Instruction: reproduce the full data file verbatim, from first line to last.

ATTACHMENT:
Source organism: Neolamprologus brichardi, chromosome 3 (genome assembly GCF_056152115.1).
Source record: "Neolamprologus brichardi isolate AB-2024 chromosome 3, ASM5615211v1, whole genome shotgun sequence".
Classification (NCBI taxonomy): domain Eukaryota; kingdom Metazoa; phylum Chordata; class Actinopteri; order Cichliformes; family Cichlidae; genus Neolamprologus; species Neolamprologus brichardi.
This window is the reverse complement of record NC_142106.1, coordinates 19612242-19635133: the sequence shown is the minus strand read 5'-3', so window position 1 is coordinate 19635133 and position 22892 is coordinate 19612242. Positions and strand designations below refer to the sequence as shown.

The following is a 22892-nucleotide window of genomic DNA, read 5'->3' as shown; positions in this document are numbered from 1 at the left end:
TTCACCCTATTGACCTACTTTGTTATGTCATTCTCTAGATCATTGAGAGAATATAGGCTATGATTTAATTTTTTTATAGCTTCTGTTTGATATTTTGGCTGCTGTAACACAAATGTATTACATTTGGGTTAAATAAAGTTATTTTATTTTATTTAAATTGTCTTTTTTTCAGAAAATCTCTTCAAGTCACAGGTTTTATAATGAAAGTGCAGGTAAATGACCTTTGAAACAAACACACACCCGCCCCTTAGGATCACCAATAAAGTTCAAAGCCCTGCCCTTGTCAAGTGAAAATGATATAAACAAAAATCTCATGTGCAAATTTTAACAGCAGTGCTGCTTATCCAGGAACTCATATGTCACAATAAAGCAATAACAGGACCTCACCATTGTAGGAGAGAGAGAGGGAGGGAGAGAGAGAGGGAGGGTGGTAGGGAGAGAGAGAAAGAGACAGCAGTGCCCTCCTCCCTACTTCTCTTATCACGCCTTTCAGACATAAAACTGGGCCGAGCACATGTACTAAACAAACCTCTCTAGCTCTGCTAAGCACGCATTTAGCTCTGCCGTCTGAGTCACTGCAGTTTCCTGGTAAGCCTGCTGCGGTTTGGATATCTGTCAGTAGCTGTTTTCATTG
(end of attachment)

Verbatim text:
Source organism: Neolamprologus brichardi, chromosome 3 (genome assembly GCF_056152115.1).
Source record: "Neolamprologus brichardi isolate AB-2024 chromosome 3, ASM5615211v1, whole genome shotgun sequence".
Classification (NCBI taxonomy): domain Eukaryota; kingdom Metazoa; phylum Chordata; class Actinopteri; order Cichliformes; family Cichlidae; genus Neolamprologus; species Neolamprologus brichardi.
This window is the reverse complement of record NC_142106.1, coordinates 19612242-19635133: the sequence shown is the minus strand read 5'-3', so window position 1 is coordinate 19635133 and position 22892 is coordinate 19612242. Positions and strand designations below refer to the sequence as shown.

The following is a 22892-nucleotide window of genomic DNA, read 5'->3' as shown; positions in this document are numbered from 1 at the left end:
TTCACCCTATTGACCTACTTTGTTATGTCATTCTCTAGATCATTGAGAGAATATAGGCTATGATTTAATTTTTTTATAGCTTCTGTTTGATATTTTGGCTGCTGTAACACAAATGTATTACATTTGGGTTAAATAAAGTTATTTTATTTTATTTAAATTGTCTTTTTTTCAGAAAATCTCTTCAAGTCACAGGTTTTATAATGAAAGTGCAGGTAAATGACCTTTGAAACAAACACACACCCGCCCCTTAGGATCACCAATAAAGTTCAAAGCCCTGCCCTTGTCAAGTGAAAATGATATAAACAAAAATCTCATGTGCAAATTTTAACAGCAGTGCTGCTTATCCAGGAACTCATATGTCACAATAAAGCAATAACAGGACCTCACCATTGTAGGAGAGAGAGAGGGAGGGAGAGAGAGAGGGAGGGTGGTAGGGAGAGAGAGAAAGAGACAGCAGTGCCCTCCTCCCTACTTCTCTTATCACGCCTTTCAGACATAAAACTGGGCCGAGCACATGTACTAAACAAACCTCTCTAGCTCTGCTAAGCACGCATTTAGCTCTGCCGTCTGAGTCACTGCAGTTTCCTGGTAAGCCTGCTGCGGTTTGGATATCTGTCAGTAGCTGTTTTCATTG